You may think security is up to your IT department or your anti-virus software, but if you’re an employee, you are the first line of defense against cyber attacks. Your practice may have comprehensive cybersecurity policies for its employees (if so, congrats on being one of the few!), but even with these sorts of protections, you have to remain on guard to ensure that you’re protecting patient data and keeping your network secure.
Data safety and security has never been more critical than now. Businesses across the globe invest in firewalls, antivirus, and antimalware tools to keep their own data — and their clients’ data — safe. There are, however, other types of threats to your technology, so (of course) there are other essential data security best practices and devices to use against commonly forgotten threats like electrical surges or power outages.
Only a few years ago, data breaches used to slip under the radar. The breaches happened all the time, some affecting millions of users that should have made the evening news. Instead, data breaches became an everyday thing.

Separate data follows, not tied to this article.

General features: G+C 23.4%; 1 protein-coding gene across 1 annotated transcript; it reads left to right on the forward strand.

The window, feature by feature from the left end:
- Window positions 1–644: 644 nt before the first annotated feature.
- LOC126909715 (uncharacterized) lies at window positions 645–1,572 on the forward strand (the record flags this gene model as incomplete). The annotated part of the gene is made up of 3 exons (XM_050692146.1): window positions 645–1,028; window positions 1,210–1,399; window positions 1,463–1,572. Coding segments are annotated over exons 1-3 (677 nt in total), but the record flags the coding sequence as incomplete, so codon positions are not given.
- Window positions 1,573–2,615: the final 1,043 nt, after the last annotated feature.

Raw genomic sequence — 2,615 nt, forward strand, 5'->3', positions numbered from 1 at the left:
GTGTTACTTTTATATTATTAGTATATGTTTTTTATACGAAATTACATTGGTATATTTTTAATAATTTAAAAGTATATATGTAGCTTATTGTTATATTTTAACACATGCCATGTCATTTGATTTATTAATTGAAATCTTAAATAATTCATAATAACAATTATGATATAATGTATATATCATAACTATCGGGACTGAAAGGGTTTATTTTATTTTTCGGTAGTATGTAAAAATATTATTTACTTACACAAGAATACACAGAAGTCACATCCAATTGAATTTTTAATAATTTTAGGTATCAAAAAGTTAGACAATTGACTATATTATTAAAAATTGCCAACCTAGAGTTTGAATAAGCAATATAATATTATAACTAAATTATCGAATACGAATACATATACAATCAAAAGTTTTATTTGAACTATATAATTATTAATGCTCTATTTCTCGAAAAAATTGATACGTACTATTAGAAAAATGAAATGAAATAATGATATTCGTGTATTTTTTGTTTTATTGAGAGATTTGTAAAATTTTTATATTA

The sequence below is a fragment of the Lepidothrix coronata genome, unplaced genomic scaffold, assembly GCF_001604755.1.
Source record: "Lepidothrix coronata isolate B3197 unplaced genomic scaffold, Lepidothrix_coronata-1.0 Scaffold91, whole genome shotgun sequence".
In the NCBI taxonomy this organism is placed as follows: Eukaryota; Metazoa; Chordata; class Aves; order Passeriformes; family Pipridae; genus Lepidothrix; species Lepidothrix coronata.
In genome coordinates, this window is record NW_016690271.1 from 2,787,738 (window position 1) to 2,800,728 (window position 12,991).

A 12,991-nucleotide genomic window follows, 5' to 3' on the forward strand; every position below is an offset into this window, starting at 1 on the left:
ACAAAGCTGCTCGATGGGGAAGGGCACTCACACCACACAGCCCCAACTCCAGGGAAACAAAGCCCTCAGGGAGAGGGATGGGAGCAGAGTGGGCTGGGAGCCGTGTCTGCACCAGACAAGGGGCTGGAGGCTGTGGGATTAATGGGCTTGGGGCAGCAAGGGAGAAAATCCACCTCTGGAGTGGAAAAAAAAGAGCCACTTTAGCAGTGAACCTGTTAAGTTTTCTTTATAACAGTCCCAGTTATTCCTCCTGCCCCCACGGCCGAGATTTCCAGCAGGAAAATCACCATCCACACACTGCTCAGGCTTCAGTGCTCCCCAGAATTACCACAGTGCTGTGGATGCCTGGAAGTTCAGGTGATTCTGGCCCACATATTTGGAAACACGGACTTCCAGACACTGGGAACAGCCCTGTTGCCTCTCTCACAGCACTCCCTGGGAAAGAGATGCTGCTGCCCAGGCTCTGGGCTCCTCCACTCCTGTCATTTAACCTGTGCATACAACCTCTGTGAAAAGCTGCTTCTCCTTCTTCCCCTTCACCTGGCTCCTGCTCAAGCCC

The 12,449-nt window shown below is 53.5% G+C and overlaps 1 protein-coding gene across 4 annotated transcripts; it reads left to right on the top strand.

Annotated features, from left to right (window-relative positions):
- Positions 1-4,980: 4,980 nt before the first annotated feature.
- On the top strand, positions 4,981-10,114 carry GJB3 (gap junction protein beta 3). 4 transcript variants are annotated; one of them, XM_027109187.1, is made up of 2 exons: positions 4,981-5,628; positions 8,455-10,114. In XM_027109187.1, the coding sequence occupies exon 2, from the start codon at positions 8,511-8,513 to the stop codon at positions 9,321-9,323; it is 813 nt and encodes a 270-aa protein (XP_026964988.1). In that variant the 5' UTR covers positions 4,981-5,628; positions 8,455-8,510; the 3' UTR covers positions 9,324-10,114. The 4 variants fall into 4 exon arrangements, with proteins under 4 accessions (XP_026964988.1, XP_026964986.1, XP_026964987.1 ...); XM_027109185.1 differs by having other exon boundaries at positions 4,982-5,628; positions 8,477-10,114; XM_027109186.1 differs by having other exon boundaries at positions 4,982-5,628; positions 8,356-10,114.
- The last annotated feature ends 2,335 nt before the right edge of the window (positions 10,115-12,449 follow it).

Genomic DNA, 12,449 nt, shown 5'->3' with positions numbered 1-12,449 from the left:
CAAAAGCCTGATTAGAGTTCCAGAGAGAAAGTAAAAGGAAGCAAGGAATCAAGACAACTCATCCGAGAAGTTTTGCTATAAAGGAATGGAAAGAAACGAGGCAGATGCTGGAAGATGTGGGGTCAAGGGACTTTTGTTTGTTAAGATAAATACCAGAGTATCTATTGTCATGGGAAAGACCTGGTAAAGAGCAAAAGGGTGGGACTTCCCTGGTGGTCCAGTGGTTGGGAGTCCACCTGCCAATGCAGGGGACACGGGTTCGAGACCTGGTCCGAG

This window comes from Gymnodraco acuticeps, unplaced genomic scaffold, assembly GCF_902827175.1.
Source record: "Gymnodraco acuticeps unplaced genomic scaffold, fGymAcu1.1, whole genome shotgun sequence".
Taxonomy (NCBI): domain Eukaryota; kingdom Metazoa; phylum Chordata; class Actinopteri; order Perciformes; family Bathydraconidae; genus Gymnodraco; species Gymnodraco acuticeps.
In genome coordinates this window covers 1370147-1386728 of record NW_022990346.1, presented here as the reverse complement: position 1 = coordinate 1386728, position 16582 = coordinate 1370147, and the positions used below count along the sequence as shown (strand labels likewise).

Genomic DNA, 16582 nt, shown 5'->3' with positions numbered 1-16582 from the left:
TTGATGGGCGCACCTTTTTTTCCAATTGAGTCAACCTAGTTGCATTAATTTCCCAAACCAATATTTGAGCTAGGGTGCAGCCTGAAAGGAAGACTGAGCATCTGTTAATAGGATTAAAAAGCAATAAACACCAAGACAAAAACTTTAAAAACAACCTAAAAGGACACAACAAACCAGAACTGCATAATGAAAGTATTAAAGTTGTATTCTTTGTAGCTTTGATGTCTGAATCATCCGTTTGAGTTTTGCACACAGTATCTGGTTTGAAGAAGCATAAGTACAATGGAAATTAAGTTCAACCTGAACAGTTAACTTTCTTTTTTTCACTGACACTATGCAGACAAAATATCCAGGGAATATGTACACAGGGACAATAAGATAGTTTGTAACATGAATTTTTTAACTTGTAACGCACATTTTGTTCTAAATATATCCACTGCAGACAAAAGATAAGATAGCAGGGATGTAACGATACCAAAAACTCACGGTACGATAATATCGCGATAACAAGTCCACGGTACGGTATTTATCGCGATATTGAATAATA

Staying up to date on the latest tech can provide a competitive edge. But as you get new computers, tablets, servers, or other devices, you’ll have to dispose of the old ones properly. Here’s how and why to dispose of your old tech and how it’s one of the best practices in data security.
Whether you’re a small practice or a city hospital, your management of patient data is critical to the safety of your patients and your organization. This means knowing fact from fiction when it comes to the best security practices. Here are 10 myths about patient data security with tips on how to best ensure its safety.